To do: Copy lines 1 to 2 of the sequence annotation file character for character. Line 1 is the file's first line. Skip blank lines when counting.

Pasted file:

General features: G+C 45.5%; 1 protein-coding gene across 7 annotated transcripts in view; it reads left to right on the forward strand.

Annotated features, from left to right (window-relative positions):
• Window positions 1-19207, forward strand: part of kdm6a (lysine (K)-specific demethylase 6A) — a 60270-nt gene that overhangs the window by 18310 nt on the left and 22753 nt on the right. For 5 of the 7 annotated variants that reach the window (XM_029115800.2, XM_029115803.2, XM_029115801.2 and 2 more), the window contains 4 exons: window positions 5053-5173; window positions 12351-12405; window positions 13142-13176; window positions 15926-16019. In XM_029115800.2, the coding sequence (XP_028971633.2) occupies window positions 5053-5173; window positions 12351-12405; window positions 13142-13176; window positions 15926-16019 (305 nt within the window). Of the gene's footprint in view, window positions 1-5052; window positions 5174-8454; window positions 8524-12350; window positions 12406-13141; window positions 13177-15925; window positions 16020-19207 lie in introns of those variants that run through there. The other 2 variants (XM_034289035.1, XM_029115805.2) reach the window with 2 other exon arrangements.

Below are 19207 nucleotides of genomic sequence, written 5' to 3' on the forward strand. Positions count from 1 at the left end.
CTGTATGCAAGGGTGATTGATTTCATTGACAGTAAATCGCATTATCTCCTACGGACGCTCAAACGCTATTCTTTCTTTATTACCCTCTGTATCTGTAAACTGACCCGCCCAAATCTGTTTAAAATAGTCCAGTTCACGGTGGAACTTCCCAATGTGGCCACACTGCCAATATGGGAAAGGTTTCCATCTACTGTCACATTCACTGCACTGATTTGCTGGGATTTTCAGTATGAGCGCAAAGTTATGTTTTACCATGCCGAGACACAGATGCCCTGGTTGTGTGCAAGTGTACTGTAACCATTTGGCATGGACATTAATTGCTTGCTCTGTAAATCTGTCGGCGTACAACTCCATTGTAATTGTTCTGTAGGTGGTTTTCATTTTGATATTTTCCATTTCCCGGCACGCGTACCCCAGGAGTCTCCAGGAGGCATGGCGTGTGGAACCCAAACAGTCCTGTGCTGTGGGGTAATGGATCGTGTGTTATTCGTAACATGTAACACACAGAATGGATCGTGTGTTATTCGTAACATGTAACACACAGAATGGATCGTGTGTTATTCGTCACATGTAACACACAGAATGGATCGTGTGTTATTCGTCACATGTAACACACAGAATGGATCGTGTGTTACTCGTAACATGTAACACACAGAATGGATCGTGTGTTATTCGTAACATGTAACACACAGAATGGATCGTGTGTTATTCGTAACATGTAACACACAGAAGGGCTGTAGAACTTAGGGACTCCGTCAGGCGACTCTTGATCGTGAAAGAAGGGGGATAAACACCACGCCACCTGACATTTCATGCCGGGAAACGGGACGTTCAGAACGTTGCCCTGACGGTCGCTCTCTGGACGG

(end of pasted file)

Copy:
General features: G+C 45.5%; 1 protein-coding gene across 7 annotated transcripts in view; it reads left to right on the forward strand.

Annotated features, from left to right (window-relative positions):